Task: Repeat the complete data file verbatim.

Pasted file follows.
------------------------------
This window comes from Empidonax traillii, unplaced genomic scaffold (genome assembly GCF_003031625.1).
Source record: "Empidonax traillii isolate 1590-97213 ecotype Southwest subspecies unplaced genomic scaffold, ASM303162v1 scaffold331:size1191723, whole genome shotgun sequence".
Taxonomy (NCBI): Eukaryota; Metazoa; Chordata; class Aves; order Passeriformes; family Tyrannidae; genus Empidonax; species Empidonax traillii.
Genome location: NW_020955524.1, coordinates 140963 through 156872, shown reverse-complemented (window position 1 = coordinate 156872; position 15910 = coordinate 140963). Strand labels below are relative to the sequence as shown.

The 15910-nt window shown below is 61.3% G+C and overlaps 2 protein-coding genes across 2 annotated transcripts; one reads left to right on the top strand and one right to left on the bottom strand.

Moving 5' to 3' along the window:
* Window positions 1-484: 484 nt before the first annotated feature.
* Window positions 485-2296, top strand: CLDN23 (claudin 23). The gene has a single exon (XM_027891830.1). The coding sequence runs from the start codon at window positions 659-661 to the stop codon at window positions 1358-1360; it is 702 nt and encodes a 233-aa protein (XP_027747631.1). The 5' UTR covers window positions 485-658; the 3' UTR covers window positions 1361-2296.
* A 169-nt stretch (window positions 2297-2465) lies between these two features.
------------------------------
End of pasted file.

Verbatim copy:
This window comes from Empidonax traillii, unplaced genomic scaffold (genome assembly GCF_003031625.1).
Source record: "Empidonax traillii isolate 1590-97213 ecotype Southwest subspecies unplaced genomic scaffold, ASM303162v1 scaffold331:size1191723, whole genome shotgun sequence".
Taxonomy (NCBI): Eukaryota; Metazoa; Chordata; class Aves; order Passeriformes; family Tyrannidae; genus Empidonax; species Empidonax traillii.
Genome location: NW_020955524.1, coordinates 140963 through 156872, shown reverse-complemented (window position 1 = coordinate 156872; position 15910 = coordinate 140963). Strand labels below are relative to the sequence as shown.

The 15910-nt window shown below is 61.3% G+C and overlaps 2 protein-coding genes across 2 annotated transcripts; one reads left to right on the top strand and one right to left on the bottom strand.

Moving 5' to 3' along the window:
* Window positions 1-484: 484 nt before the first annotated feature.
* Window positions 485-2296, top strand: CLDN23 (claudin 23). The gene has a single exon (XM_027891830.1). The coding sequence runs from the start codon at window positions 659-661 to the stop codon at window positions 1358-1360; it is 702 nt and encodes a 233-aa protein (XP_027747631.1). The 5' UTR covers window positions 485-658; the 3' UTR covers window positions 1361-2296.
* A 169-nt stretch (window positions 2297-2465) lies between these two features.